Being a freelance writer is not an easy job. You have to be your own personal manager, your own bookkeeper, your own publicist, the one who promotes your work, and, of course, a writer. However, this is the easy part when your clients are 12 flying hours away and you have to make everyone feel satisfied – including yourself. I am a writer currently living in Greece and, since most of the websites and publications I’ve been working for are based in the U.S., I had to adapt my everyday life to the new data that I am describing below.
Sure, there are a bunch of things that you should take into consideration, like creating a website, designing an online portfolio, or using your social media accounts as a professional, but these are basic techniques that every freelance writer has to follow. In this article, we will talk about freelance writers working for clients all around the world, pitching ideas to publications from Australia to Ireland.
Here how it goes:
Many editors do not search for native English speakers only, but this doesn’t mean that your mistakes are acceptable or unimportant. Why? Because you are a writer who wants to represent a magazine, a website, or a newspaper that is serving people who were born speaking a language that you have been taught to use.
There was this time I made a silly mistake that my editor did not notice. My story got published, I was happy but, when I clicked on the post to read it, there were 26 comments below it noting that silly mistake. Sure, nothing happened and the post got corrected, but since the website’s policy did not allow editors to delete any comments, my story is still out there, under my name, with comments calling me an “unskilled writer.” Ouch!
Bottom line: Educate yourself. Keep reading English literature, American authors, magazines, and websites. Show your writing skills to the editor right from the start, and please, never leave any grammar mistakes in your pitch. Don’t be afraid to use slang, and get to know what words are cool online at the moment. For example, no one really knew what a selfie was before 2010, and pop culture writers were the ones who established it to become Oxford Dictionary’s Word of the Year in 2013.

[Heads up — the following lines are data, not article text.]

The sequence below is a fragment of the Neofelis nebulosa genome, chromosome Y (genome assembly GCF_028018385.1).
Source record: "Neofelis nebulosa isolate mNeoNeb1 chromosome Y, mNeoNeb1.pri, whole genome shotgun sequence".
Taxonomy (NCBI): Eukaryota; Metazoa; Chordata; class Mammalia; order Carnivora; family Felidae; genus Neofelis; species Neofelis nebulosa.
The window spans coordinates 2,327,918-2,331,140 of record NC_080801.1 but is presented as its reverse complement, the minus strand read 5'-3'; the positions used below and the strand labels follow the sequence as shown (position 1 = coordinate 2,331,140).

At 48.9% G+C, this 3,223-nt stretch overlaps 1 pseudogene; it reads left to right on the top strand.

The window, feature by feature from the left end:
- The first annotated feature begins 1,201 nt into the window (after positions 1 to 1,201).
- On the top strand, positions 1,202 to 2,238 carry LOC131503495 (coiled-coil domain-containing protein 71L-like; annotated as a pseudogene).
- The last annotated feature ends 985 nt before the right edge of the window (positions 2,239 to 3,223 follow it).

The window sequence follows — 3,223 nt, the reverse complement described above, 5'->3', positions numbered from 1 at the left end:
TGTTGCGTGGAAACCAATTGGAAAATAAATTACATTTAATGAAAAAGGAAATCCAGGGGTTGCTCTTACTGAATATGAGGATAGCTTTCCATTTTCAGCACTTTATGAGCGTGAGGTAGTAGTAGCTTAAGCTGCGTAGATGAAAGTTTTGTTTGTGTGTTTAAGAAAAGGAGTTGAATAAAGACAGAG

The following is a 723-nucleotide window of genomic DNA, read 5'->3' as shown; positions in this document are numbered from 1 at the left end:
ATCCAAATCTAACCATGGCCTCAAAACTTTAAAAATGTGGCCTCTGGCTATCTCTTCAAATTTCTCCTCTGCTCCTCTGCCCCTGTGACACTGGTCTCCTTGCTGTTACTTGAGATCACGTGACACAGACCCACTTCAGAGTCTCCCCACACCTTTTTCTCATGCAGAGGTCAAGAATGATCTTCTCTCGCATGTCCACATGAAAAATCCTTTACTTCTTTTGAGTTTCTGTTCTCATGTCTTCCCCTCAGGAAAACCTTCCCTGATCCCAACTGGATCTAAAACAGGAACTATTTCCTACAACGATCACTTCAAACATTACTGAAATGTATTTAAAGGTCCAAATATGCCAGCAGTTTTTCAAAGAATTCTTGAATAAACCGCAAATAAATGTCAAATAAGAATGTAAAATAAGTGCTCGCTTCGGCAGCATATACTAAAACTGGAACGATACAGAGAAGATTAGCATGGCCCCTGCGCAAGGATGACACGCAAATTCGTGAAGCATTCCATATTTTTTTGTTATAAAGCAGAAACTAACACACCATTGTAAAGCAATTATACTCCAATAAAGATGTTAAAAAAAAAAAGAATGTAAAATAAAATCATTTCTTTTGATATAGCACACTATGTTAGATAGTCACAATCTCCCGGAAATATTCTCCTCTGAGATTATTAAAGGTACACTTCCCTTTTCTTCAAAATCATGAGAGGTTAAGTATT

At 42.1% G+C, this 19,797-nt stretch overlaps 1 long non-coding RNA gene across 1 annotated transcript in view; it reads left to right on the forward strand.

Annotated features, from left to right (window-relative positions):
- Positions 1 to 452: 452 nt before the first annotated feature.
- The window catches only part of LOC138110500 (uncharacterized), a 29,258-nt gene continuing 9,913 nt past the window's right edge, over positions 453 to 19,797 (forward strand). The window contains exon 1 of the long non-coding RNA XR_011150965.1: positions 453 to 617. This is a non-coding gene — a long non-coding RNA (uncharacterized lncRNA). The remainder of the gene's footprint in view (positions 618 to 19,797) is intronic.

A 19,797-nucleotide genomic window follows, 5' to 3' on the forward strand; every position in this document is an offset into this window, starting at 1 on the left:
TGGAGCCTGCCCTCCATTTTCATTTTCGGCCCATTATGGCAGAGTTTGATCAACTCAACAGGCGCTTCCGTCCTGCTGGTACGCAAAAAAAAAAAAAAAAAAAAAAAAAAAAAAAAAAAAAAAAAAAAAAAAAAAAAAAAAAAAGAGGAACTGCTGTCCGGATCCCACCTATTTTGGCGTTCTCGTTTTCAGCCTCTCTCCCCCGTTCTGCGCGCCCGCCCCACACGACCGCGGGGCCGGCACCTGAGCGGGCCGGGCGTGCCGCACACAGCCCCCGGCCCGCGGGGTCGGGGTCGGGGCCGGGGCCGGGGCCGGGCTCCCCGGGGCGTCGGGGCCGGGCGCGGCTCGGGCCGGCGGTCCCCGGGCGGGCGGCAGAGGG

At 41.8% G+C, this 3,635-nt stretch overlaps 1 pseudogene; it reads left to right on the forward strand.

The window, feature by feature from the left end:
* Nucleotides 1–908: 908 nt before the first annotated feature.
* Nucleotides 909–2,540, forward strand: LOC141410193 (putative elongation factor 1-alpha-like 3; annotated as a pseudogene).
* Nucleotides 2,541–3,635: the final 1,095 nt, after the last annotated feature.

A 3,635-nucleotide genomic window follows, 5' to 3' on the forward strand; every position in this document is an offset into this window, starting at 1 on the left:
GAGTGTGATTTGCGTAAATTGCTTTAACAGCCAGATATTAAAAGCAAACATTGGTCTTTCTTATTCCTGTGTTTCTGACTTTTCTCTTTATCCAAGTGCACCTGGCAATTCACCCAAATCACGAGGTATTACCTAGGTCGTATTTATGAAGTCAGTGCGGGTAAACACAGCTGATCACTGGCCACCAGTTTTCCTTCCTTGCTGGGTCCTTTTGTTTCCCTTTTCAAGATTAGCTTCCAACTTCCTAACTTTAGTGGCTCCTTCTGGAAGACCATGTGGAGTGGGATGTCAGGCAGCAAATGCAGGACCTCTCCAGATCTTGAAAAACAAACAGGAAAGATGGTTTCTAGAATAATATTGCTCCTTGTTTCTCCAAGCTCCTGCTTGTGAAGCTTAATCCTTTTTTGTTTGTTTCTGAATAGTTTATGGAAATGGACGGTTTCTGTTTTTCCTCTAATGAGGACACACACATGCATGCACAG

What’s the time?
You have to forget everything your parents told you about time. You don’t have to wake up early in the morning and go to bed before midnight. That’s not necessary because your working hours will never be the same as those of normal people. Get familiar with the fact that e-mails will keep coming all day and all night long, and be sure to set your working hours in such a way to make both you and your clients happy.
A good method is setting your own deadlines for every single task of your day, and writing down what time you have to finish writing a story, editing another one, pitching, etc. For example, I am on deadline right now (and I can tell you that I am a little late), but remember: If you fall behind, don’t leave a task for “tomorrow” and put it in your schedule for later that day. Consider it as a little punishment to your lazy writing self.
The time difference is not always that bad and, to tell you the truth, you can really benefit from it. There are many websites out there looking for night writers, and this is a job that you really want to apply for if you are lucky enough to live in a place where the sun rises earlier. You see, there was this popular website located in California, which desperately needed someone to cover the night shift as a freelance news writer. Greece is 10 hours ahead of California and my morning was their night. So, when applying for the job, I noted that time difference thing, believing that the editors would prefer someone full of energy after a good night’s sleep working for them to someone who would rather be sleeping while writing. Guess what? I got the job without even being interviewed.